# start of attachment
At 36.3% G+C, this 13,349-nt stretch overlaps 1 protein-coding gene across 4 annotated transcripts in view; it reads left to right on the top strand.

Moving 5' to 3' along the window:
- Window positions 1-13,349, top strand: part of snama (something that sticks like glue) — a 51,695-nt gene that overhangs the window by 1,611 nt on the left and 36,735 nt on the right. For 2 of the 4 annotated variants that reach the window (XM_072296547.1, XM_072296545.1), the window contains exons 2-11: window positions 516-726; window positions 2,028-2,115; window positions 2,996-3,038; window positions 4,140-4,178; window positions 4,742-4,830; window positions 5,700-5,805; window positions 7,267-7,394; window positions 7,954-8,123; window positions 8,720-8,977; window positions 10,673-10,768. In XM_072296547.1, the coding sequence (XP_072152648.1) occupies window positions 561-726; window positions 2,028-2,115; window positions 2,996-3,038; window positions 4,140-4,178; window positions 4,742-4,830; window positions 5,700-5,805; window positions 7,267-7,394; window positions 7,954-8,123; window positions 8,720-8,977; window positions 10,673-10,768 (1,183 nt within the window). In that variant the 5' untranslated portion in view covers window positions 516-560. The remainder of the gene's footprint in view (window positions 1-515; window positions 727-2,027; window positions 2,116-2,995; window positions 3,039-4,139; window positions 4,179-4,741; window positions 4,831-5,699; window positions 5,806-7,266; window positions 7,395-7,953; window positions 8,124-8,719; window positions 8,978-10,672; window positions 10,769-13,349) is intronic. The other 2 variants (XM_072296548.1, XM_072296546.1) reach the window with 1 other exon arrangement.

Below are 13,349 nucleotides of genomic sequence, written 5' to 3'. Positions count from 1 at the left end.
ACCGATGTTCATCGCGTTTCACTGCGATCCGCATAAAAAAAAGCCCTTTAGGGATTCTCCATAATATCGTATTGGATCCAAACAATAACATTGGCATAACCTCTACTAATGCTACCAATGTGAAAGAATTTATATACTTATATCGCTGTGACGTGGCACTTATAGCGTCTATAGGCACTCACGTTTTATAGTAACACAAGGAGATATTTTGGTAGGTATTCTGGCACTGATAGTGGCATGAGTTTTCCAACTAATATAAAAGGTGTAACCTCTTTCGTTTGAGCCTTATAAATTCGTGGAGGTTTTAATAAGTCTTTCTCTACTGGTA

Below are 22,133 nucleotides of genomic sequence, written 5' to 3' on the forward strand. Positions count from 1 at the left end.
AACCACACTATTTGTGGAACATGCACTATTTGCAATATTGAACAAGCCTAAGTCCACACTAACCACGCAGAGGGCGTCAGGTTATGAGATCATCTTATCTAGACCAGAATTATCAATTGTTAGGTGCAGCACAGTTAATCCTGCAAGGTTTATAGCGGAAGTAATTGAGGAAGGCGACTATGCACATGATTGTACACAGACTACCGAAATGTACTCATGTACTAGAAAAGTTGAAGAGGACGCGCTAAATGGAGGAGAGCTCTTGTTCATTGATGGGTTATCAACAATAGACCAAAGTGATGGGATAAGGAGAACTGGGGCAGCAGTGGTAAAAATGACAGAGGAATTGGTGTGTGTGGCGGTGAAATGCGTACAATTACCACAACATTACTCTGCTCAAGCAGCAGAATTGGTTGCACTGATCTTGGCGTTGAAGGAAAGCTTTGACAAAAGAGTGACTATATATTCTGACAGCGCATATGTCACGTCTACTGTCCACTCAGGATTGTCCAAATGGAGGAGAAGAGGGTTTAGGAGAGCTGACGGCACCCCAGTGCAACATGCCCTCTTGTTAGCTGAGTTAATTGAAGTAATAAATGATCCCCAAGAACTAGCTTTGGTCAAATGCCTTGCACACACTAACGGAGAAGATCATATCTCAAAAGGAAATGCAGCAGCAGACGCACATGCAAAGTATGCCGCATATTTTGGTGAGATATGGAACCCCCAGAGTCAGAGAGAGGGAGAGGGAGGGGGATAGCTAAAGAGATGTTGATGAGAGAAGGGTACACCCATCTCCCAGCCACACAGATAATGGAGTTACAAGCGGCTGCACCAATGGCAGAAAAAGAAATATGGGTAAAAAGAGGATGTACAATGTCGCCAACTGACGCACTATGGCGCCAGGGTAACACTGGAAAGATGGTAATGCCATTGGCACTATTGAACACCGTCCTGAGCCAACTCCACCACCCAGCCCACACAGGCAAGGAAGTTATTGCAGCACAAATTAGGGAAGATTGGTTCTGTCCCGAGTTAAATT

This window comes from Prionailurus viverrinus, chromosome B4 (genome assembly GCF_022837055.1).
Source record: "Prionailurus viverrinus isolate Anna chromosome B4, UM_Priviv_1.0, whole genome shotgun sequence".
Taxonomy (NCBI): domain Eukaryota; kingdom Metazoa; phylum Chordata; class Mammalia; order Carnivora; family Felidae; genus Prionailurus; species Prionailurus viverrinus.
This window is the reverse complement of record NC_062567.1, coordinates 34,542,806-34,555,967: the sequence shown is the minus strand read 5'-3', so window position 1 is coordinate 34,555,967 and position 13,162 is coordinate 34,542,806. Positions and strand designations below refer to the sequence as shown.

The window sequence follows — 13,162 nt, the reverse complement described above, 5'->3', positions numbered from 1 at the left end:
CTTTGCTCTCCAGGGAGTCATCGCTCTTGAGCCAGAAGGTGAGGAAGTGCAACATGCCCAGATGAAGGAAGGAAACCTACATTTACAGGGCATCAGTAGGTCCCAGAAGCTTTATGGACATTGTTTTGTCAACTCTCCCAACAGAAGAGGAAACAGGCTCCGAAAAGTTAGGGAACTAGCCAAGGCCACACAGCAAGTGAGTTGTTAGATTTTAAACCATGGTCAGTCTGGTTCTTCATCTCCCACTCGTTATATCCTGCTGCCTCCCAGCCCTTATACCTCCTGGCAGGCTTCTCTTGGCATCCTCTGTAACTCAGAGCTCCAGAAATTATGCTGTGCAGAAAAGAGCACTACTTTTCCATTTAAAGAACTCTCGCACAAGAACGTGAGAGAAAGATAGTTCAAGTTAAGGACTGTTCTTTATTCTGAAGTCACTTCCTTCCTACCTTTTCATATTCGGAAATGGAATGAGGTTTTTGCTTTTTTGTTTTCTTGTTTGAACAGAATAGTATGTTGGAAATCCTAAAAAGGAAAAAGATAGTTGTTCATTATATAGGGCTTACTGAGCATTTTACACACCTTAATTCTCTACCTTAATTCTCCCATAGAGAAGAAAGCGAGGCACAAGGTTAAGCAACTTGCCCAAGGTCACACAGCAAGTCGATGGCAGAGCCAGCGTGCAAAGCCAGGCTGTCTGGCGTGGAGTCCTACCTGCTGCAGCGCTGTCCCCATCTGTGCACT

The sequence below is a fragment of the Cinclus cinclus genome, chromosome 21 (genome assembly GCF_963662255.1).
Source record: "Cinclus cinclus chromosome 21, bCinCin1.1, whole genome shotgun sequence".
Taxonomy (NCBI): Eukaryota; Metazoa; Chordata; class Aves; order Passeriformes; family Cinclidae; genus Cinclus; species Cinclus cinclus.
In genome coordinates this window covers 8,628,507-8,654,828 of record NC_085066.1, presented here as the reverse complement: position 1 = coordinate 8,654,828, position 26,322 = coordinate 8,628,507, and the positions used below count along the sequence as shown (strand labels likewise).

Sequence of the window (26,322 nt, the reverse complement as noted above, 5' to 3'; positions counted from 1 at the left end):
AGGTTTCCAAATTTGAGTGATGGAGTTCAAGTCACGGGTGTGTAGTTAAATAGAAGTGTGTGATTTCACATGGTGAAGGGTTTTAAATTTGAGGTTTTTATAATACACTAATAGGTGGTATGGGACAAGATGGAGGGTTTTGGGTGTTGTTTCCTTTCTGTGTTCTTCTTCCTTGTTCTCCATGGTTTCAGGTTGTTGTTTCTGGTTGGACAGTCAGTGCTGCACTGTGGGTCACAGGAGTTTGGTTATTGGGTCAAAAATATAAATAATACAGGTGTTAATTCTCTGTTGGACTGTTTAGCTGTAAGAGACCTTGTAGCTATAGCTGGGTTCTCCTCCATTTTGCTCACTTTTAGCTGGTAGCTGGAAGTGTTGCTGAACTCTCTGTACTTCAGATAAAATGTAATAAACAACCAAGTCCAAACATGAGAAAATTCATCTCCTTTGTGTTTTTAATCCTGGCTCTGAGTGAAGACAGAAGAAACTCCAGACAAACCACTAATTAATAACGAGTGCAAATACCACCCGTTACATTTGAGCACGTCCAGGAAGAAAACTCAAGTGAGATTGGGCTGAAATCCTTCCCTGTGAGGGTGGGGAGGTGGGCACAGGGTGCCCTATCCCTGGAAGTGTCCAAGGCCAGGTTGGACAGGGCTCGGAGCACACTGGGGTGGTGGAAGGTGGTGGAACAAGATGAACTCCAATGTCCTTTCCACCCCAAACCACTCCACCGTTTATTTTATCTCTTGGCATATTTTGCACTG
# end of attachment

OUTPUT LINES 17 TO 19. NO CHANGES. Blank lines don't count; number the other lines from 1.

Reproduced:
In genome coordinates this window covers 8,628,507-8,654,828 of record NC_085066.1, presented here as the reverse complement: position 1 = coordinate 8,654,828, position 26,322 = coordinate 8,628,507, and the positions used below count along the sequence as shown (strand labels likewise).

Sequence of the window (26,322 nt, the reverse complement as noted above, 5' to 3'; positions counted from 1 at the left end):
AGGTTTCCAAATTTGAGTGATGGAGTTCAAGTCACGGGTGTGTAGTTAAATAGAAGTGTGTGATTTCACATGGTGAAGGGTTTTAAATTTGAGGTTTTTATAATACACTAATAGGTGGTATGGGACAAGATGGAGGGTTTTGGGTGTTGTTTCCTTTCTGTGTTCTTCTTCCTTGTTCTCCATGGTTTCAGGTTGTTGTTTCTGGTTGGACAGTCAGTGCTGCACTGTGGGTCACAGGAGTTTGGTTATTGGGTCAAAAATATAAATAATACAGGTGTTAATTCTCTGTTGGACTGTTTAGCTGTAAGAGACCTTGTAGCTATAGCTGGGTTCTCCTCCATTTTGCTCACTTTTAGCTGGTAGCTGGAAGTGTTGCTGAACTCTCTGTACTTCAGATAAAATGTAATAAACAACCAAGTCCAAACATGAGAAAATTCATCTCCTTTGTGTTTTTAATCCTGGCTCTGAGTGAAGACAGAAGAAACTCCAGACAAACCACTAATTAATAACGAGTGCAAATACCACCCGTTACATTTGAGCACGTCCAGGAAGAAAACTCAAGTGAGATTGGGCTGAAATCCTTCCCTGTGAGGGTGGGGAGGTGGGCACAGGGTGCCCTATCCCTGGAAGTGTCCAAGGCCAGGTTGGACAGGGCTCGGAGCACACTGGGGTGGTGGAAGGTGGTGGAACAAGATGAACTCCAATGTCCTTTCCACCCCAAACCACTCCACCGTTTATTTTATCTCTTGGCATATTTTGCACTG